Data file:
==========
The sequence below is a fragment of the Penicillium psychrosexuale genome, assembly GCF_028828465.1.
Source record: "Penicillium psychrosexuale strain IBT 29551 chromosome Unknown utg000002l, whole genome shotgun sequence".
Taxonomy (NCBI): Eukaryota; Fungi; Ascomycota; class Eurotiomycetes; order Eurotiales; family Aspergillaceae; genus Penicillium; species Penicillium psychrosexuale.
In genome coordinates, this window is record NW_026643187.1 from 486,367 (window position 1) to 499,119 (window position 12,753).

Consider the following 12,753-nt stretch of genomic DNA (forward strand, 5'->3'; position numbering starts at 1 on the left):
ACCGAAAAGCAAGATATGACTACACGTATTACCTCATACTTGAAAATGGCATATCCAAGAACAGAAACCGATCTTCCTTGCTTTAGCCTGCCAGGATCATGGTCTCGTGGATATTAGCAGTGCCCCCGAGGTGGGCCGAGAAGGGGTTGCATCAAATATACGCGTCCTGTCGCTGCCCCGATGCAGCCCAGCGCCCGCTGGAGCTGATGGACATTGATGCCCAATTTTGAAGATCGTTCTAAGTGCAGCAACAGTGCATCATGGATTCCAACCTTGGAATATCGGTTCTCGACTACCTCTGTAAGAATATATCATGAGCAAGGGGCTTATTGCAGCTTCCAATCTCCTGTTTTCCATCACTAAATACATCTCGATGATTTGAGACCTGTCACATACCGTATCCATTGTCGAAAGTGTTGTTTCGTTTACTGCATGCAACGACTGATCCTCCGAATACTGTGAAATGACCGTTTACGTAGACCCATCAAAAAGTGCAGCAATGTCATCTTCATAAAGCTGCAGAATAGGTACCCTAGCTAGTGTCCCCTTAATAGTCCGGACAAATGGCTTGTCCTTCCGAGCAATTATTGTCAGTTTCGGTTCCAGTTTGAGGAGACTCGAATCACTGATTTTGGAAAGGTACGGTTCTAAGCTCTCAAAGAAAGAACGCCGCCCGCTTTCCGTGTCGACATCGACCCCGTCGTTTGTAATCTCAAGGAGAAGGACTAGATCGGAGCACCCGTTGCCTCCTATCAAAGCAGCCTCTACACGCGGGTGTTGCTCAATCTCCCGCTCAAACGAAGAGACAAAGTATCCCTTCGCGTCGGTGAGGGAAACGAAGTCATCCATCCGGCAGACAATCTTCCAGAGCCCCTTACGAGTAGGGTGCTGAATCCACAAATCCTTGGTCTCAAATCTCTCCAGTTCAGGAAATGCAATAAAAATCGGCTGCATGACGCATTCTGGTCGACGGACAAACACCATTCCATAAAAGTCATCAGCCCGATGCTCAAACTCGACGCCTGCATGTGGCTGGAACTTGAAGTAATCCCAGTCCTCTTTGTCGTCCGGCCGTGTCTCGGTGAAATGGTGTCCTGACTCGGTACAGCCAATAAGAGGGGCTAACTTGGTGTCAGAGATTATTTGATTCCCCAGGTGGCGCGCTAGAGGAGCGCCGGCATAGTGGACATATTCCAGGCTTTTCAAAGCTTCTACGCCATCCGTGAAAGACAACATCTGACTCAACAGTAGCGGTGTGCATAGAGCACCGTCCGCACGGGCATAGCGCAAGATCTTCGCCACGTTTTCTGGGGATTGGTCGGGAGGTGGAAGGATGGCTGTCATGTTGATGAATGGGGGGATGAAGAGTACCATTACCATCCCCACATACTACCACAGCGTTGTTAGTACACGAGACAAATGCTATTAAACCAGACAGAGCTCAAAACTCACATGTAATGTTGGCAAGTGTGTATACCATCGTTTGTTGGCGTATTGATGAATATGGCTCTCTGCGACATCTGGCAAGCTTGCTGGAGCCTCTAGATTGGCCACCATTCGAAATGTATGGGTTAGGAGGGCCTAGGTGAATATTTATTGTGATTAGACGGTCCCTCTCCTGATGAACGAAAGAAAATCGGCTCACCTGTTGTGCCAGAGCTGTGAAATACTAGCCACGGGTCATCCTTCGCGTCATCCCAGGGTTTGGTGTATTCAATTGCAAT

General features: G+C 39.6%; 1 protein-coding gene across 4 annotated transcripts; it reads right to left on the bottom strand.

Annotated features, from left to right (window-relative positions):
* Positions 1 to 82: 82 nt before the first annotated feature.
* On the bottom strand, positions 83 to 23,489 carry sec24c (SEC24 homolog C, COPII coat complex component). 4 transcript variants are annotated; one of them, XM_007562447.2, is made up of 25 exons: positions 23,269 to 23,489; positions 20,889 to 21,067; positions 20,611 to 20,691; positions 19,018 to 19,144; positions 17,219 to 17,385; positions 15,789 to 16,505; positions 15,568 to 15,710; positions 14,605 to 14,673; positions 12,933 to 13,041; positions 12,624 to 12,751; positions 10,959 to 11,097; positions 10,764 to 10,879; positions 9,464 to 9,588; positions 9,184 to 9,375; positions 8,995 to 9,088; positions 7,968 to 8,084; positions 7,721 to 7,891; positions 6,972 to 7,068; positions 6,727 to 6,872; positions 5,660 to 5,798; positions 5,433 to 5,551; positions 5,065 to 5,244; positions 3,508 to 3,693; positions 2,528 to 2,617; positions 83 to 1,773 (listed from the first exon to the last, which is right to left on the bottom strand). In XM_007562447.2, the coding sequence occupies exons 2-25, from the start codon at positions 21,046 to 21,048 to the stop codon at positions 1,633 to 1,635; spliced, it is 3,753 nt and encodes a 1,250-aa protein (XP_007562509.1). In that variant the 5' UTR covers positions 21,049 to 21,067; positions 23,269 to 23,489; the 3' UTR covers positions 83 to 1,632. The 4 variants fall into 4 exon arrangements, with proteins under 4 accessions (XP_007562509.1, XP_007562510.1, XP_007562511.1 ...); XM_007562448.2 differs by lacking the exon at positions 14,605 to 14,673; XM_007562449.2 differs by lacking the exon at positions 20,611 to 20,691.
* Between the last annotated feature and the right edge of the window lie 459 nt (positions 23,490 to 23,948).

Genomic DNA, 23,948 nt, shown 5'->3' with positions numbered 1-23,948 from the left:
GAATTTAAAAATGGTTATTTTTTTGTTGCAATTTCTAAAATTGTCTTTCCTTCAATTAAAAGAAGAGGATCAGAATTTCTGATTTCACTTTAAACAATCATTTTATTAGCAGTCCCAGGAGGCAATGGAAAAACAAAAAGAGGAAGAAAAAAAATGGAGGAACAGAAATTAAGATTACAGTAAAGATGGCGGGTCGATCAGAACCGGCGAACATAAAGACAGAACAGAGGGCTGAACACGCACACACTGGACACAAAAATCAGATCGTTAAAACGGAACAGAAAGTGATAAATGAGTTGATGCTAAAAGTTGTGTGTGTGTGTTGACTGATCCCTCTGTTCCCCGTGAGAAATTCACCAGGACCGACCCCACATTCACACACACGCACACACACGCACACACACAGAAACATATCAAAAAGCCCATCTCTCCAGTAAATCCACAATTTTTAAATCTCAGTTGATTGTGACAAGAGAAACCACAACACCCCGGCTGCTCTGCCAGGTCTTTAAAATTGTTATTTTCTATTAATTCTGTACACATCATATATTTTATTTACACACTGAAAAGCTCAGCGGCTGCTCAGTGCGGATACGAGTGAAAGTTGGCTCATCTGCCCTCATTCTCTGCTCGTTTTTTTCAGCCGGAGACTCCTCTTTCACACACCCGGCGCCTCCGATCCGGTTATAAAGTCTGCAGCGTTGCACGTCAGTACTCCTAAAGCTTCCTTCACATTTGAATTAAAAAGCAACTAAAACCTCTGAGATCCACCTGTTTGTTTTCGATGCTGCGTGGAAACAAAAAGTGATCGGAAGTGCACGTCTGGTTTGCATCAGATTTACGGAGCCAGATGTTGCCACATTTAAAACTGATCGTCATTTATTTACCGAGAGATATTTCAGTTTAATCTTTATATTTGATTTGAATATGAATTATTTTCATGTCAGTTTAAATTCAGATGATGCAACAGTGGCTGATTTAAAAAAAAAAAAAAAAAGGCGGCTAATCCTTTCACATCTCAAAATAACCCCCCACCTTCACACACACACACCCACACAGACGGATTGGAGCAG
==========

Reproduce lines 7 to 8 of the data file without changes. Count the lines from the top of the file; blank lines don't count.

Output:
General features: G+C 39.6%; 1 protein-coding gene across 4 annotated transcripts; it reads right to left on the bottom strand.

Annotated features, from left to right (window-relative positions):